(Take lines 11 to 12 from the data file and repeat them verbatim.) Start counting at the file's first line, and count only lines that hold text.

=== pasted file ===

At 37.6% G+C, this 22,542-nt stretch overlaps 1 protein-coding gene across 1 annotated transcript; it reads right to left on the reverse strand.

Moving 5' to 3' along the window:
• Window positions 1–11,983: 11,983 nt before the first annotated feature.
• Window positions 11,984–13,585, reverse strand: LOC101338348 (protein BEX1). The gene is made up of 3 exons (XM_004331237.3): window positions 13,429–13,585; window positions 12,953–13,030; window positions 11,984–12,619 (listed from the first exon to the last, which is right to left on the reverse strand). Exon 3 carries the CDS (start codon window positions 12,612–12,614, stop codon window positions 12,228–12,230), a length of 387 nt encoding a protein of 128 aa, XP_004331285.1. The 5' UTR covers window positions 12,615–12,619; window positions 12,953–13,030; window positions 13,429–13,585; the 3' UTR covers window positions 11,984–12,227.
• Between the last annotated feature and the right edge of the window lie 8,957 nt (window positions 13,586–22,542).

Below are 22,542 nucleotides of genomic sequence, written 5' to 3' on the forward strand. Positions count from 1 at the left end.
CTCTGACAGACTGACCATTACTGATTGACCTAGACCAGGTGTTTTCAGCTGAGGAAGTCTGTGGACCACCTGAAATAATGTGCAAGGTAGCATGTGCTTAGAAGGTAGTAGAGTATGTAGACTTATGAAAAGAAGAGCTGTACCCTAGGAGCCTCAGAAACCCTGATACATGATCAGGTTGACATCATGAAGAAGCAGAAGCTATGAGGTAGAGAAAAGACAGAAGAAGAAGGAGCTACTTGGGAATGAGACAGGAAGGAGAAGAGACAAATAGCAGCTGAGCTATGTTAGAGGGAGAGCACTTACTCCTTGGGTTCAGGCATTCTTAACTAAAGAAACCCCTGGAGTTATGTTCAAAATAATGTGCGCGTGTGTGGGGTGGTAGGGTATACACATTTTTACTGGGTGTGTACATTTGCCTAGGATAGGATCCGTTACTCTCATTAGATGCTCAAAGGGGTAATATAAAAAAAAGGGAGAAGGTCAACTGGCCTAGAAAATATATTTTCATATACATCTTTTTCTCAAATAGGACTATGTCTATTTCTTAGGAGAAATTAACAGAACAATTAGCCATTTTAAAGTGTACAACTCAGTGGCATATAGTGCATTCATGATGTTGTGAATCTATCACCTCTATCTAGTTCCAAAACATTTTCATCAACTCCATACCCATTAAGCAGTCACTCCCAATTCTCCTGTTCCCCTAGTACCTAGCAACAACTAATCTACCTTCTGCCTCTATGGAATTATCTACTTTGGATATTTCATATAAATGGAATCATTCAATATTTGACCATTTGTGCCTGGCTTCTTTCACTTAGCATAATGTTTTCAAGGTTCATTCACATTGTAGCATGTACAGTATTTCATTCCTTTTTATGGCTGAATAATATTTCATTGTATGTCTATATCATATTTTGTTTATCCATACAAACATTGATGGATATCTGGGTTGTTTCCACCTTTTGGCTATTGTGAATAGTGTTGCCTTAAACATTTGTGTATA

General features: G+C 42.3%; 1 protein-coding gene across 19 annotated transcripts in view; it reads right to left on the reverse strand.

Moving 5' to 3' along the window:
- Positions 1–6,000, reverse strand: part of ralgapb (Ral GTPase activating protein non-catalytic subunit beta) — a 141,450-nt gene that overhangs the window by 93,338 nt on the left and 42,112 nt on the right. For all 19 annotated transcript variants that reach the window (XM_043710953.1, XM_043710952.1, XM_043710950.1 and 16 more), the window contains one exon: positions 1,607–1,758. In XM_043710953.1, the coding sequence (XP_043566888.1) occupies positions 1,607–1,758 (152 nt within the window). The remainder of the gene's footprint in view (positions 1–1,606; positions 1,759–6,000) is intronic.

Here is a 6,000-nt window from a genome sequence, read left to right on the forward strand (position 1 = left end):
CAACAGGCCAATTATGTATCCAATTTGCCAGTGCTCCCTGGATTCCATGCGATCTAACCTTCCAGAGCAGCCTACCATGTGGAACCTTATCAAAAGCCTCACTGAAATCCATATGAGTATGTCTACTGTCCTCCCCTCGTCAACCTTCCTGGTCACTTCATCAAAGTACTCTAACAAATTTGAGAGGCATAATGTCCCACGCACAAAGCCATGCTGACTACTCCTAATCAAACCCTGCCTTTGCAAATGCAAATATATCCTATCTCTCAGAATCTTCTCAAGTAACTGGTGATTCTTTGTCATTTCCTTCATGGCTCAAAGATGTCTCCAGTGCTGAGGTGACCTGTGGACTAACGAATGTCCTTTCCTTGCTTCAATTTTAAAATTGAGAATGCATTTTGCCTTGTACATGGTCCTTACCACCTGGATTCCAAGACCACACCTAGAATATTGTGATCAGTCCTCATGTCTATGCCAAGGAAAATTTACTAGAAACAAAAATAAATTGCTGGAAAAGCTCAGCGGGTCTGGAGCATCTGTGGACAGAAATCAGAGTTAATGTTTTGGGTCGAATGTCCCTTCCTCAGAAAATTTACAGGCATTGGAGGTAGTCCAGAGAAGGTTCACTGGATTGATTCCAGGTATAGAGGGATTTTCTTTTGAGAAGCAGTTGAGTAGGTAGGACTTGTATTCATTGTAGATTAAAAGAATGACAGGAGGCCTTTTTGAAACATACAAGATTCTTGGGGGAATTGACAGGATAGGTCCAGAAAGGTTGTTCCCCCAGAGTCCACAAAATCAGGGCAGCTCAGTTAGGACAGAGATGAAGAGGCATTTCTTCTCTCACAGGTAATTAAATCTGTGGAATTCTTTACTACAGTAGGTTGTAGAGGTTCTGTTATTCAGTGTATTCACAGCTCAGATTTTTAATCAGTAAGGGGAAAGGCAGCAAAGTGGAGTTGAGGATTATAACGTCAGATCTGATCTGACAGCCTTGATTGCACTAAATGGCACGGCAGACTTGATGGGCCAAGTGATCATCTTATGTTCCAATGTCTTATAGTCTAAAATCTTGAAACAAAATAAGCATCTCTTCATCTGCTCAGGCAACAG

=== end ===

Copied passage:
Here is a 6,000-nt window from a genome sequence, read left to right on the forward strand (position 1 = left end):
CAACAGGCCAATTATGTATCCAATTTGCCAGTGCTCCCTGGATTCCATGCGATCTAACCTTCCAGAGCAGCCTACCATGTGGAACCTTATCAAAAGCCTCACTGAAATCCATATGAGTATGTCTACTGTCCTCCCCTCGTCAACCTTCCTGGTCACTTCATCAAAGTACTCTAACAAATTTGAGAGGCATAATGTCCCACGCACAAAGCCATGCTGACTACTCCTAATCAAACCCTGCCTTTGCAAATGCAAATATATCCTATCTCTCAGAATCTTCTCAAGTAACTGGTGATTCTTTGTCATTTCCTTCATGGCTCAAAGATGTCTCCAGTGCTGAGGTGACCTGTGGACTAACGAATGTCCTTTCCTTGCTTCAATTTTAAAATTGAGAATGCATTTTGCCTTGTACATGGTCCTTACCACCTGGATTCCAAGACCACACCTAGAATATTGTGATCAGTCCTCATGTCTATGCCAAGGAAAATTTACTAGAAACAAAAATAAATTGCTGGAAAAGCTCAGCGGGTCTGGAGCATCTGTGGACAGAAATCAGAGTTAATGTTTTGGGTCGAATGTCCCTTCCTCAGAAAATTTACAGGCATTGGAGGTAGTCCAGAGAAGGTTCACTGGATTGATTCCAGGTATAGAGGGATTTTCTTTTGAGAAGCAGTTGAGTAGGTAGGACTTGTATTCATTGTAGATTAAAAGAATGACAGGAGGCCTTTTTGAAACATACAAGATTCTTGGGGGAATTGACAGGATAGGTCCAGAAAGGTTGTTCCCCCAGAGTCCACAAAATCAGGGCAGCTCAGTTAGGACAGAGATGAAGAGGCATTTCTTCTCTCACAGGTAATTAAATCTGTGGAATTCTTTACTACAGTAGGTTGTAGAGGTTCTGTTATTCAGTGTATTCACAGCTCAGATTTTTAATCAGTAAGGGGAAAGGCAGCAAAGTGGAGTTGAGGATTATAACGTCAGATCTGATCTGACAGCCTTGATTGCACTAAATGGCACGGCAGACTTGATGGGCCAAGTGATCATCTTATGTTCCAATGTCTTATAGTCTAAAATCTTGAAACAAAATAAGCATCTCTTCATCTGCTCAGGCAACAG